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The Pleasures of May

The Pleasures of May
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Maybe this month is called “May” because of all the new things that are possible.

“A stick, a stone, it’s the end of the road…” so goes the catchy bossa nova song, “The Waters of March,” which lists an inventory of some lovely (and brutal) things unearthed in the torrents of spring. Following March and April comes May, which deserves its own song, perhaps a bossa nova (which coincidentally means “new trend”), we could call it, “The Pleasures of May.”

My score (if I were musically inclined) would include the loon’s new wail, the creaking peepers, and the veery with its very repetitive phrase, (veer-veer-veer-veer) to which I’d add lyrics enumerating these new possibilities:

Open Window

Photo/Art by Julia Shipley
Open Window

1. Whereas in winter we try to keep each precious particle of heat inside, now we May open window—at last! the air is free to circulate, to wander in or out as it pleases.

The Grill

Photo/Art by Julia Shipley
The Grill

2. The back door to the porch, which was barricaded first by us (to keep the heat in) and then by winter itself (with a wall of snow), is an operable portal again—which we passed through eight times yesterday evening alone to bring out fixings for…the grill! Now we May grill our food!

New Leaves

Photo/Art by Julia Shipley
New Leaves

3. My favorite spring magic trick is when trees pull leaves (seemingly) out of their twiggy sleeves. In a matter of days (hours?) every birch, maple, lilac, ash, popple, apple, larch…has manifested these fantastic green things so we May have shade.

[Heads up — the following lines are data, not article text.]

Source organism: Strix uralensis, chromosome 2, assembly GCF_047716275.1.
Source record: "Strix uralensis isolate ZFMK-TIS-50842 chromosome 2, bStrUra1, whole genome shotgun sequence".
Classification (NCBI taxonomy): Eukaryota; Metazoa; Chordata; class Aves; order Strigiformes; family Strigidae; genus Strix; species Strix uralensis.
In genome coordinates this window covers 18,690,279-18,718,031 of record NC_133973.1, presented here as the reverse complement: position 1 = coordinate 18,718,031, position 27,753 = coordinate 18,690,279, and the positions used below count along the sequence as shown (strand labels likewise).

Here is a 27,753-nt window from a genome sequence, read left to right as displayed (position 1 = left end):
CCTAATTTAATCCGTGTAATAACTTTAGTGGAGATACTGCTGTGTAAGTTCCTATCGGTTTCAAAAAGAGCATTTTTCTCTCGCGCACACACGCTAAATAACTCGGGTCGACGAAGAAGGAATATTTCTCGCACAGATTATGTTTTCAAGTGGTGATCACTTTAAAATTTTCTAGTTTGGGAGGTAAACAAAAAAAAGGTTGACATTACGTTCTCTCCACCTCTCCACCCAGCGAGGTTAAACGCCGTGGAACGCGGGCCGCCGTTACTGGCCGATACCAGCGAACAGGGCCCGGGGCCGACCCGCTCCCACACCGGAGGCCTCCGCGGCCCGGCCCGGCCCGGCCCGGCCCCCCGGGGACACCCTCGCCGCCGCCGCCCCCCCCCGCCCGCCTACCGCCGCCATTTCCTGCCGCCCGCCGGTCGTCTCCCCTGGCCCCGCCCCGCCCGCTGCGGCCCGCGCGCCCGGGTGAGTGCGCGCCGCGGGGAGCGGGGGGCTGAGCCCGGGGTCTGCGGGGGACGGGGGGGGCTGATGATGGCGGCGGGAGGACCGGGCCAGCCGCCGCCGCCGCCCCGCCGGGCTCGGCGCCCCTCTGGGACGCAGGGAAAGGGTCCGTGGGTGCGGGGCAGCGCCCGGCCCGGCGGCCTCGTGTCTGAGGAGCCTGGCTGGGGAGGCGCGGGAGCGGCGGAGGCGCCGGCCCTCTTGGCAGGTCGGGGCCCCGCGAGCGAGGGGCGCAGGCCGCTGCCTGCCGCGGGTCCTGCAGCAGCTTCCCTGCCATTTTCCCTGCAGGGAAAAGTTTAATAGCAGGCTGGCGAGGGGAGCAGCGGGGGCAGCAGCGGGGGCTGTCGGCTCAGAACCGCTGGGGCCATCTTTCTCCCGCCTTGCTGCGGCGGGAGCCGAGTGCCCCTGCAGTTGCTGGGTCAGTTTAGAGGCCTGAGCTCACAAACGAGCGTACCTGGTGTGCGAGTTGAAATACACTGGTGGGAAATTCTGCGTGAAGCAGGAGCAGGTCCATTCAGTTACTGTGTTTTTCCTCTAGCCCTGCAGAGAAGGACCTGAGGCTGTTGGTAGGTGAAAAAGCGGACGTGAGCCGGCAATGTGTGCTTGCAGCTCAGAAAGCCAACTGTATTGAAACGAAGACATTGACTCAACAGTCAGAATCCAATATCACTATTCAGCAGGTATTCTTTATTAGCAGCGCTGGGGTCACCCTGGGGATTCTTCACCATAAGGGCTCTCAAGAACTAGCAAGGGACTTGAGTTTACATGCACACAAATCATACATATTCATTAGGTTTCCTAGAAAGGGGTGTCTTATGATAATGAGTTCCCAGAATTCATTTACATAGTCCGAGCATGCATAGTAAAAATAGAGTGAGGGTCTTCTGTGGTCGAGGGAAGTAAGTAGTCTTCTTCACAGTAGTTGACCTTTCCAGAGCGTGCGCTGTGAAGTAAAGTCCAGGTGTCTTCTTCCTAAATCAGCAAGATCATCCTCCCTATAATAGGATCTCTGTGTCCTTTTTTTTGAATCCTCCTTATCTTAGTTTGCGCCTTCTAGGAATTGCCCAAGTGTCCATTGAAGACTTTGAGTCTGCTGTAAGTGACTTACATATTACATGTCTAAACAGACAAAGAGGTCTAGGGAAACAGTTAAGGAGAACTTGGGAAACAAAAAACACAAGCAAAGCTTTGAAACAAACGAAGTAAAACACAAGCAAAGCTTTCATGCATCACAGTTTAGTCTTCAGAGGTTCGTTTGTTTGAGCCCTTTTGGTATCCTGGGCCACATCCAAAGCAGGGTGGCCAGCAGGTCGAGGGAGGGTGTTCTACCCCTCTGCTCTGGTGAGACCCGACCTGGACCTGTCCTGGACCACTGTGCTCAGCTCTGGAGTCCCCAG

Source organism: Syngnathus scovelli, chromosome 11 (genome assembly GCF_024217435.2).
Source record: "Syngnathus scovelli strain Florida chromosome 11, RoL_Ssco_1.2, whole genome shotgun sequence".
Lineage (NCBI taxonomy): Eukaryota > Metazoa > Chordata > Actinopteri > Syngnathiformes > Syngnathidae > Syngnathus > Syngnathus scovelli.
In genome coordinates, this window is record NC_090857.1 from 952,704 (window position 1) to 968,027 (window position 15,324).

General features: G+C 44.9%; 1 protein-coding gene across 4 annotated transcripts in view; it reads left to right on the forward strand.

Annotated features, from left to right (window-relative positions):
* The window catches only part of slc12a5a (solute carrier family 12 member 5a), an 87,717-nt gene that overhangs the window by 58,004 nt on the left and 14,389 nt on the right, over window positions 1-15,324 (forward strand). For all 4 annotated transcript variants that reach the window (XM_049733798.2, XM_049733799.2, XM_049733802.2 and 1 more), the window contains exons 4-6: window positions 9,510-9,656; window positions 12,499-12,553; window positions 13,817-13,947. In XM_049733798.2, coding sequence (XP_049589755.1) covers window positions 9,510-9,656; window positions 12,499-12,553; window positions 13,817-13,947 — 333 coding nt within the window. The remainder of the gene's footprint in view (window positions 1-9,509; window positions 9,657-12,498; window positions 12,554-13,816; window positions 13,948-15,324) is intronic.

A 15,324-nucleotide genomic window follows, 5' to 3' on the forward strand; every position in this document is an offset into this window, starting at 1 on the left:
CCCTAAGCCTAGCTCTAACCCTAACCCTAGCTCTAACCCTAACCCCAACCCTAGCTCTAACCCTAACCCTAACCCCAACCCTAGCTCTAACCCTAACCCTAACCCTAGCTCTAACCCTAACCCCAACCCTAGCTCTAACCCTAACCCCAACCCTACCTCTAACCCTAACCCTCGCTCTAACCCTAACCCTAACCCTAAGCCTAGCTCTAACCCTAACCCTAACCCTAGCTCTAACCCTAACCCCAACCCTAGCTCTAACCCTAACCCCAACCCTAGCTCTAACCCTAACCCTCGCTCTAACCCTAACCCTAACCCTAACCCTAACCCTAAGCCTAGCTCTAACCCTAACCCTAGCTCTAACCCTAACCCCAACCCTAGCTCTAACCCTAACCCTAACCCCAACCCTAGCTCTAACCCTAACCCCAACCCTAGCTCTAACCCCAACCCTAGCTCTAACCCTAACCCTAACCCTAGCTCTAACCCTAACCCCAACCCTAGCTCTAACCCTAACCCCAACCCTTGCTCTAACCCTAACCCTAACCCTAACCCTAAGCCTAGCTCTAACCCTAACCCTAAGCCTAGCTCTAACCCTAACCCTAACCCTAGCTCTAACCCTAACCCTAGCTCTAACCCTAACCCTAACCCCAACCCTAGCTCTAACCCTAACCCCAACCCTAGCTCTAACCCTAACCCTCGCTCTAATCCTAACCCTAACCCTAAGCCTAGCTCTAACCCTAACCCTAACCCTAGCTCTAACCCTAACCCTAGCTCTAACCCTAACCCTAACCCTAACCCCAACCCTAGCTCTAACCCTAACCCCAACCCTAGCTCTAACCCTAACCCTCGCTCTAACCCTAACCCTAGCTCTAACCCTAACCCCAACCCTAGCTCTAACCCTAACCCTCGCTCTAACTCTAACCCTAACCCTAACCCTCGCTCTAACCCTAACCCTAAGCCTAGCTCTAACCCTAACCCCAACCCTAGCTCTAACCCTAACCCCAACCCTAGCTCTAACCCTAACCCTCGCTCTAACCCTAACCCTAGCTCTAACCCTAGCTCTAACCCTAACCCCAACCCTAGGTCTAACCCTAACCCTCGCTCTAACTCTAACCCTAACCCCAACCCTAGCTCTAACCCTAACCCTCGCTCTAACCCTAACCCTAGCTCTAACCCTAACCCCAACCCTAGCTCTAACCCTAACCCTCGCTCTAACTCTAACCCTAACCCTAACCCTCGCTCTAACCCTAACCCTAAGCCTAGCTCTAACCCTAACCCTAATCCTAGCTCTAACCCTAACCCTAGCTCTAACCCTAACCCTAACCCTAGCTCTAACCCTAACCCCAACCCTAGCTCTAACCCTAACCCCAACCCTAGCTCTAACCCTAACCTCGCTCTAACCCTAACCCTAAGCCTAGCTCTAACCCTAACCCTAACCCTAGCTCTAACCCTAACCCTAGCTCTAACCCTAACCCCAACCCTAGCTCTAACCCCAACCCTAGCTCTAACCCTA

Robin's impossibly blue egg

Photo/Art by Julia Shipley
Robin’s impossibly blue egg

4. And despite my fierce love of the color green with all its progressively deepening hues, I’m a fool for robin’s egg blue. In the past few days the birds wreathed a nest and laid two cerulean eggs in the cedar tree beside the barn door. Though I may never understand how eggs become this exquisite color, we May have more two more singers soon.

Rhubarb

Photo/Art by Julia Shipley
Rhubarb

5. Nearby, the garden, which for so many months was just my sleeping genius soil, is revealed and ready to be worked. But some edibles like the fall-planted Garlic, perennial Asparagus and burgeoning Rhubarb, are tending themselves. Except for the minor effort of stooping to harvest, we May have oodles of rhubarb stalks for pie and juice with no exertion on my part.

Pear blossom

Photo/Art by Julia Shipley
Pear blossom

6. Surrounding the garden, Pear trees, Plum trees, Apple and Cherry trees– they’re all decked out in lovely petals, which they litter and scatter like yahoos tossing empties out truck windows. Could you imagine cutting up your best dress and tossing the scraps to the breeze? Me, neither. But these trees—they just let it all go…so that we May have fruit later on.

The Adirondack Chair

Photo/Art by Julia Shipley
The Adirondack Chair

 7. And even if really there is so much to do that I won’t finish it all till mid November, having an Adirondack chair on the lawn facing the distance suggests rest, repose, reverie. Between frenzies of work, I May sit and marvel at the natural world as it continues to issue its astonishing new trends.

Please Note: This article was accurate at the time of publication. When planning a trip, please confirm details by directly contacting any company or establishment you intend to visit.

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Julia Shipley

Author:

Julia Shipley

Biography:

Julia Shipley is the author of three poetry chapbooks and most recently, a prose collection Adam's Mark: Writing from the Ox House, supported by a 2010-11 Vermont Arts Council Creation Grant and published by Plowboy Press. Her Vermont Rural Life blog showcases the people, land and community of her unique corner of Vermont-- a mix of mountains and fields, daisies and delphiniums, Holstein cows and eight point Bucks, snowmobilers and cross-country skiers, newcomers and old-timers all making their way in one of the least populated places on the east coast
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